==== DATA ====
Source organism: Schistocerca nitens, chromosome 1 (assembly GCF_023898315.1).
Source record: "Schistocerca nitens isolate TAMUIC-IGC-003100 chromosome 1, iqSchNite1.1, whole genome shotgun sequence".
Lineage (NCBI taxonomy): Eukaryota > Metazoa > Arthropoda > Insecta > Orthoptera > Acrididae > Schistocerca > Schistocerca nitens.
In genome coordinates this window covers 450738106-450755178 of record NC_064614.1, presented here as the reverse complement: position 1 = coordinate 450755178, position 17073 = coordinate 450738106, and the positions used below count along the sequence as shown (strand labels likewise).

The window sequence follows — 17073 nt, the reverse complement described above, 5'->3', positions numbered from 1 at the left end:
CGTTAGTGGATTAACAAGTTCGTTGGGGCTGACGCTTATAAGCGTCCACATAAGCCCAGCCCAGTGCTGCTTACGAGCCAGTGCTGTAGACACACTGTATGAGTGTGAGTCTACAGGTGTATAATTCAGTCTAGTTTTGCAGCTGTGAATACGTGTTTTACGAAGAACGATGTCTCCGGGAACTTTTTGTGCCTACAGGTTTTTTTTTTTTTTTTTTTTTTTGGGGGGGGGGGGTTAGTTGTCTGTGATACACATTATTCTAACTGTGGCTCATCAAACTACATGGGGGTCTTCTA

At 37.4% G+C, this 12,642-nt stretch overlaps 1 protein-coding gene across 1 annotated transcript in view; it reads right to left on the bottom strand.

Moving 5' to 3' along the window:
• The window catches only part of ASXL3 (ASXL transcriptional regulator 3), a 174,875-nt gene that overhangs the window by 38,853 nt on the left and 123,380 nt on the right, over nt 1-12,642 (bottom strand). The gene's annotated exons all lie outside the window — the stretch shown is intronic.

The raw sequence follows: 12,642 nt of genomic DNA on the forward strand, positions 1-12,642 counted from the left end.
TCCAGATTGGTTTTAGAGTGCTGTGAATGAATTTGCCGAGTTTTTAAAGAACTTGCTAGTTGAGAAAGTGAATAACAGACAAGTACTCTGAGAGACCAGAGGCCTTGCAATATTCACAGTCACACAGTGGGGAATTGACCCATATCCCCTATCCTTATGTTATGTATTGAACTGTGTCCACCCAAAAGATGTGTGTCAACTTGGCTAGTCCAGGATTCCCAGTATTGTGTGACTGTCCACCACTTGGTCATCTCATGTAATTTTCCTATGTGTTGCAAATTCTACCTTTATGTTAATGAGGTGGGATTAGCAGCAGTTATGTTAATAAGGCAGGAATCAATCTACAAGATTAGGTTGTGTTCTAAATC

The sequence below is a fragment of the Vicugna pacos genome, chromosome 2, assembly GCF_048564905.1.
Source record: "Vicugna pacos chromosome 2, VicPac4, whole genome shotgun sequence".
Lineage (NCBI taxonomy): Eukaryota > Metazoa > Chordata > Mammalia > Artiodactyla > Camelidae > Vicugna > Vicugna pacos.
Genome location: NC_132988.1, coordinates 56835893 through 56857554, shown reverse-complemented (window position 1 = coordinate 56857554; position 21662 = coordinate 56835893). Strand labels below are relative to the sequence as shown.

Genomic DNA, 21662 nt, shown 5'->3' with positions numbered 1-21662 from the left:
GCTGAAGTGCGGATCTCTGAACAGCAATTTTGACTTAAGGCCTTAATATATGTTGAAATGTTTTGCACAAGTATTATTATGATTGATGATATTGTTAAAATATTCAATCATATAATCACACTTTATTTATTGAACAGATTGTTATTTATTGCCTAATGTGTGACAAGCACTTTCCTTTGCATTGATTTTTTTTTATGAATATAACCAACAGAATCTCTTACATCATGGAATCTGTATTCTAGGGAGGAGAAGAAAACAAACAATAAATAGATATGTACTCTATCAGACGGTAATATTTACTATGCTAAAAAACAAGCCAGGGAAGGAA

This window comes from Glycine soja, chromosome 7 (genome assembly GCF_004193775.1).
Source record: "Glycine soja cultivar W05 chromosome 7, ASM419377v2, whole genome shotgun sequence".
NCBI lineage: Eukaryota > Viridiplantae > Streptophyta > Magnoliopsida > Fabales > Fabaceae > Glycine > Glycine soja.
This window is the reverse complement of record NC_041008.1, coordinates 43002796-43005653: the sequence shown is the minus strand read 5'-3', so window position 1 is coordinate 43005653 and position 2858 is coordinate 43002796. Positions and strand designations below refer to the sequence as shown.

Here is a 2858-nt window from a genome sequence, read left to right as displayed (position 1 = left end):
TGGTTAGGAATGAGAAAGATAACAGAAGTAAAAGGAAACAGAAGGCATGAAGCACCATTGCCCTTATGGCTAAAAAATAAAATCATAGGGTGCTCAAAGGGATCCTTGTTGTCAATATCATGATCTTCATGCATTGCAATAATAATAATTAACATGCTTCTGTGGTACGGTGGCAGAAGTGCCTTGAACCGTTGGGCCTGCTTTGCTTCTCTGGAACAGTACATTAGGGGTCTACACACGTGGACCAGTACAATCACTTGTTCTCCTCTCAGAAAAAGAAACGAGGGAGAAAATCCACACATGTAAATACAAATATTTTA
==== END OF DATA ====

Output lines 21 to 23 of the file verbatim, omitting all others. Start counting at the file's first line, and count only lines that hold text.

This window is the reverse complement of record NC_041008.1, coordinates 43002796-43005653: the sequence shown is the minus strand read 5'-3', so window position 1 is coordinate 43005653 and position 2858 is coordinate 43002796. Positions and strand designations below refer to the sequence as shown.

Here is a 2858-nt window from a genome sequence, read left to right as displayed (position 1 = left end):
TGGTTAGGAATGAGAAAGATAACAGAAGTAAAAGGAAACAGAAGGCATGAAGCACCATTGCCCTTATGGCTAAAAAATAAAATCATAGGGTGCTCAAAGGGATCCTTGTTGTCAATATCATGATCTTCATGCATTGCAATAATAATAATTAACATGCTTCTGTGGTACGGTGGCAGAAGTGCCTTGAACCGTTGGGCCTGCTTTGCTTCTCTGGAACAGTACATTAGGGGTCTACACACGTGGACCAGTACAATCACTTGTTCTCCTCTCAGAAAAAGAAACGAGGGAGAAAATCCACACATGTAAATACAAATATTTTA